area defined by Corten steel walls with a large concrete fire pit. The garden is shaded by maple trees and surrounded by a bosky planting made up of sarcococca, hellebores, heucheras, dogwoods – planted for their winter colour – and the white Japanese snowball, Viburnum plicatum f. tomentosum.
There is intriguing textural variety between the basalt pavers, grey gravel and three large cast-concrete ‘pebbles’ strewn across the space. A panel of Corten steel, framed by clumps of Hydrangea quercifolia, creates a sculptural moment at the other end of the garden space, where pink camellias from next-door’s garden tumble over the wall in season, a pleasingly random interloper which Andrea also enjoys.
USEFUL INFORMATION Find out more about Andrea’s work at acochran.com
Top Different materials create pleasing contrasts at this cliff-top site: cast concrete walls, black basalt pavers and the brick forecourt lead up to the cedarshingled house, with Andrea Cochran’s vertigo-inducing Corten steel overlooks poised at the edge of the abyss.
Above The geometric planes of the garden look good from many angles, including the near-vertical view from the top of the house.
Above A generous brick terrace spans the bay-front of the house. Here it’s all about the view and about feeling part of the surroundings. The wide terrace looks out over the sprawling Bay Area of San Francisco and has incredible views out over the Oakland Bay Bridge. Planting has been kept simple with blocks of rosemary, lavender, plumbago, trumpet vine and ivy adorning the front wall.
Above Complex textural interplay is always a keynote in Andrea Cochran’s work, and here the different tones of gravel, basalt pavers, cedar shingles, Corten steel, fire, maple foliage, Liriope muscari (at left) and cast-concrete seat ‘pebbles’ all play a role.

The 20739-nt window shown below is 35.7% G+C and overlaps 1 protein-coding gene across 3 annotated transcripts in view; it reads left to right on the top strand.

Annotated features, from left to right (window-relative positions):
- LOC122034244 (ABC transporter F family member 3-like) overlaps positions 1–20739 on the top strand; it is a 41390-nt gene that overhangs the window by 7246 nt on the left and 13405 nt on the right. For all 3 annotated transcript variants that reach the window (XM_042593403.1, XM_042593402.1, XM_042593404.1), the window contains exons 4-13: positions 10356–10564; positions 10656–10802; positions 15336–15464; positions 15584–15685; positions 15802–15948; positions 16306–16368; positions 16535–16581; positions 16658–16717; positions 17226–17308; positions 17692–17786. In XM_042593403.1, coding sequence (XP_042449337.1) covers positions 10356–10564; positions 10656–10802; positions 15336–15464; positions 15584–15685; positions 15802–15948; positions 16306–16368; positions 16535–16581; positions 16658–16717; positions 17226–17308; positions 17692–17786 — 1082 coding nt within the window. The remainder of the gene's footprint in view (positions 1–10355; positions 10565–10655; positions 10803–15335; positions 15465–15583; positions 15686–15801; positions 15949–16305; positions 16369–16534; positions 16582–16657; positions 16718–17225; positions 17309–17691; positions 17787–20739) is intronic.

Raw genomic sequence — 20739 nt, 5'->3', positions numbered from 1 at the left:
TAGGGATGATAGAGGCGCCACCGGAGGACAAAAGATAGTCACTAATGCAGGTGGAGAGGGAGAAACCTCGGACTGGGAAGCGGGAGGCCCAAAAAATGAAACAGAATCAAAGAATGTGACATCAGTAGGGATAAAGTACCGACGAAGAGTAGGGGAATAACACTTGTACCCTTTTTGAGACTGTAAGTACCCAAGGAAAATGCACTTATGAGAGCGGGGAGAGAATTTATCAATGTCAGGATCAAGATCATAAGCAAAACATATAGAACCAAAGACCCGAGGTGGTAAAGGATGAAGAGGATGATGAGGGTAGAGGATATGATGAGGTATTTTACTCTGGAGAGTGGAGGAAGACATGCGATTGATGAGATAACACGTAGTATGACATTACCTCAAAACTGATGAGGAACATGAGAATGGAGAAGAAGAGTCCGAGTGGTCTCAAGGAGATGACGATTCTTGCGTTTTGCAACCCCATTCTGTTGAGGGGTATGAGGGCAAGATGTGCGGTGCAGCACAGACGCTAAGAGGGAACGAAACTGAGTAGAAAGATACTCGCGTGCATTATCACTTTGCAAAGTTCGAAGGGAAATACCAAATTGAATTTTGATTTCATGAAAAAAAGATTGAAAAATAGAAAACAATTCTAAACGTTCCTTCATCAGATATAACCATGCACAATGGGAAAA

1. A line of temple bamboo, Semiarundinaria fastuosa var. viridis flanks the parking forecourt.
3. Carex tumulicola, a shade-loving native sedge which tumbles out of planters
2. Block-planted Sesleria ‘Greenlee’, a cultivar developed by the Californian natural-garden expert John Greenlee.
4. Steps lead down from the meditative rear garden, with block plantings of Liriope muscari, one of Andrea’s ‘most trusted’ plants in difficult situations. Tough plants such as these can be thugs in company, so it is a good idea to corral them.
Above Andrea found that the site’s scenic drama called for simplicity, especially at the foot of the steps where a single block of Lomandra longifolia ‘Breeze’ contrasts with the Corten steel. The sculpture Looking Up by Jim Rennert stands sentinel by the steps, though your eye is drawn to look out to Yerba Buena Island and the Oakland Bay Bridge.
Top The top kitchen terrace affords expansive views across San Francisco Bay. The overlooks can be seen protruding into space below.
Above The meditative garden at the rear of the house has a very different feel to the other areas. Maples shade the rear garden space, defined by a Corten steel wall feature and a dramatic fire pit.